Experimental imaging approach using FET-PET in patients with glioblastoma
Researchers in Australia have announced a new trial, FIG
, investigating an experimental imaging approach using FET-PET imaging technology in patients with glioblastoma. MRI plays a central role in diagnosis, radiation planning, and treatments in glioblastoma but can have certain limitations, especially with determining tumour progression. The aim of the FIG study is to accomplish a more accurate assessment of a glioblastoma and its response to treatments with the aim to improve outcomes. The primary goal of the trial is to find whether the imaging modality can provide any additional information to distinguish between treatment related changes (sometimes called ‘pseudoprogression’) and true tumour growth after initial treatment. TROG Cancer Research in Australia will be coordinating the multi-site prospective trial which will enroll up to 210 patients at ten sites.
The technique works by imaging a novel radiotracer (FET) that can detect the metabolic activity of cancer cells. The participants will receive standard of care radiotherapy and temozolomide chemotherapy. The participants will get the FET-PET scans at the time of starting treatments and after completing chemoradiation. In addition, study participants will be followed-up with a quality-of-life questionnaire in their clinical assessment at regular, pre-specified intervals and at the time when the routine FET-PET imaging is performed. Read more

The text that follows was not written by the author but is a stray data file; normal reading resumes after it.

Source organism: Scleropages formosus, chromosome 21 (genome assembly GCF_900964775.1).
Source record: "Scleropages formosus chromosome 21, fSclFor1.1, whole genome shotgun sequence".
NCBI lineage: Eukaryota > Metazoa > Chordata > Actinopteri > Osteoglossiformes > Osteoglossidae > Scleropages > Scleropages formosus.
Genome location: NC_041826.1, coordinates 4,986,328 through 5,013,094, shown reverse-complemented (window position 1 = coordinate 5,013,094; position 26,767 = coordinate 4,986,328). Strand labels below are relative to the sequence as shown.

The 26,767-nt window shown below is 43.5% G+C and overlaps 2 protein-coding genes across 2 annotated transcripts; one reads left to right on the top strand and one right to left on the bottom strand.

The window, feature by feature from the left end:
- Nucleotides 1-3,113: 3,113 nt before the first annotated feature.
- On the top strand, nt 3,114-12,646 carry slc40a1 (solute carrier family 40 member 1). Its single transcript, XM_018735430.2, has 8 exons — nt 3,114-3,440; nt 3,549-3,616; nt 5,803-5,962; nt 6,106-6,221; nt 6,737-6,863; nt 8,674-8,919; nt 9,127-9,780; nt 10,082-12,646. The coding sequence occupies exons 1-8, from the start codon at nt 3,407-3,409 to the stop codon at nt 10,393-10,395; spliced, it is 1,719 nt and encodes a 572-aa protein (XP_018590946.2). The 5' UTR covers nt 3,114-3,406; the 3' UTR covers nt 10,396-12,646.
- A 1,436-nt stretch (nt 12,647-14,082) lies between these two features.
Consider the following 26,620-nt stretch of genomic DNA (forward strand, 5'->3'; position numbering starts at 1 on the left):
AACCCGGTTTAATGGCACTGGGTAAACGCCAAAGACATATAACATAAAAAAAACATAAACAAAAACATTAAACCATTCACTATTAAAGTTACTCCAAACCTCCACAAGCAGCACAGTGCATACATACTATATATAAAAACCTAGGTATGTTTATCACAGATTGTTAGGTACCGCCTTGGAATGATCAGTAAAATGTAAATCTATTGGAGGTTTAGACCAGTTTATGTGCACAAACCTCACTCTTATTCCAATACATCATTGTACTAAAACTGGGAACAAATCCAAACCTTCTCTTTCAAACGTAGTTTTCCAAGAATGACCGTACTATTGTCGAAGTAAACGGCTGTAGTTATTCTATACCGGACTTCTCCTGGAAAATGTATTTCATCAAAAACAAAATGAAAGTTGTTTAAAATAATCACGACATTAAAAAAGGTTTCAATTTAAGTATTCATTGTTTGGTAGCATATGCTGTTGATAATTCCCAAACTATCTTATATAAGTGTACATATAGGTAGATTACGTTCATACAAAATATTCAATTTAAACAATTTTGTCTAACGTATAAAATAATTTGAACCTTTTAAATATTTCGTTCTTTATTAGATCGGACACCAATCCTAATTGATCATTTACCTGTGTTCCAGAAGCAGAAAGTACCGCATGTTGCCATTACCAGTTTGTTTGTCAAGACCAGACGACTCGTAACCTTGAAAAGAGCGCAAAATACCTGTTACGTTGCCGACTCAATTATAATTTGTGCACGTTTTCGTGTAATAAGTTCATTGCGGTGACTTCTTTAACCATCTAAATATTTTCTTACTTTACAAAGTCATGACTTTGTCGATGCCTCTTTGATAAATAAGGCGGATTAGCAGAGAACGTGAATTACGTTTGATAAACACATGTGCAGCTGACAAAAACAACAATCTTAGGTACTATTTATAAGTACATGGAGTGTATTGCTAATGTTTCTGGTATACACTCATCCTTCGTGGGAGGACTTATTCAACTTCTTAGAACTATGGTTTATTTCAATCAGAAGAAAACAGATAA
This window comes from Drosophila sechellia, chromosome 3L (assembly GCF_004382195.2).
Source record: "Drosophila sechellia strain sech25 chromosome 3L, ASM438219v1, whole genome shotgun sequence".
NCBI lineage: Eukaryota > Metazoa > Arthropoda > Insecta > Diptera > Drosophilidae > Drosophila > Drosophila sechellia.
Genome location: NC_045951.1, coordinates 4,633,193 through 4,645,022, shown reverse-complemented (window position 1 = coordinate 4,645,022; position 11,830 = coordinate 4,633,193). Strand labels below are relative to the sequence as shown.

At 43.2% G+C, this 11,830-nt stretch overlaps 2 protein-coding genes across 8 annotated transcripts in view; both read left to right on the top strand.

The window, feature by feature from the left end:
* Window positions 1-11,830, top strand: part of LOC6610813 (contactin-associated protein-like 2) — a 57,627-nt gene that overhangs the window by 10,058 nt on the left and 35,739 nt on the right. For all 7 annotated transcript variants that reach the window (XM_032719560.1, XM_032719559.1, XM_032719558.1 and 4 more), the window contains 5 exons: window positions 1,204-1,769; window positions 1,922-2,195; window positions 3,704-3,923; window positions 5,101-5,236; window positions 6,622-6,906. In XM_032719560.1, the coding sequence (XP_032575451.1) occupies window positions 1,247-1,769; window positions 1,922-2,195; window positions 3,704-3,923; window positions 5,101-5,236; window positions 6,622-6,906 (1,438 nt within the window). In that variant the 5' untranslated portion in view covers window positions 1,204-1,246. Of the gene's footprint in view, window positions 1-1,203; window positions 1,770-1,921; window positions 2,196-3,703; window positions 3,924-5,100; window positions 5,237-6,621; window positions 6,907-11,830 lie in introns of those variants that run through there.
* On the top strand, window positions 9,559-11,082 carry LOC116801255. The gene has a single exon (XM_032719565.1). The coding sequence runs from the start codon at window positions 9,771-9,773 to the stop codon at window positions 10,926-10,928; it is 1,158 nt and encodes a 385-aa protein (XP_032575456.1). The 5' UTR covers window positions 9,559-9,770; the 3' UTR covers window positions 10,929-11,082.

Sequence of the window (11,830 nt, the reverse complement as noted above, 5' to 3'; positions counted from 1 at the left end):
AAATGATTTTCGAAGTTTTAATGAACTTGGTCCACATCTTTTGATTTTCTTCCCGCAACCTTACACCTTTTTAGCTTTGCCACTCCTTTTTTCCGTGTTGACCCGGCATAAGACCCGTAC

Potential role of oral drug arginine to enhance radiation therapy for brain metastases
A paper has been published in Science Advances
looking at the use of arginine to enhance the effect of radiation treatment in patients with brain metastases. Arginine, also called L-arginine, is an amino acid that is inexpensive and widely available. Arginine is used by the body to produce nitric oxide (NO). The researchers hypothesised that overloading a high-nitric acid (NO) tumour with more NO before radiation treatment could impair the tumour’s ability to repair radiation-induced DNA damage.
The researchers further report that arginine is generally considered safe and has a noticeable blood-brain barrier permeability. The researchers administered arginine to the 31 study participants who had brain metastases prior to standard radiation therapy. They found that only 22 percent of the 32 patients who received a placebo prior to radiotherapy had a complete or a partial response in their brain tumours over the follow-up period of up to four years whereas those patients who received arginine had a 78 percent response over a similar timeframe. The trial was designed as a proof-of-concept that arginine can be used as a radiosensitizer that enhances the effects of radiation treatment. The researchers also highlight that the results of the trial suggest that arginine could be useful more broadly in anticancer therapy. Read more here and here.
Barrow Neurological Institute to evaluate niraparib, a PARP inhibitor, in a Phase 0 clinical trial for patients with glioblastoma
In a collaboration between The Ivy Brain Tumor Center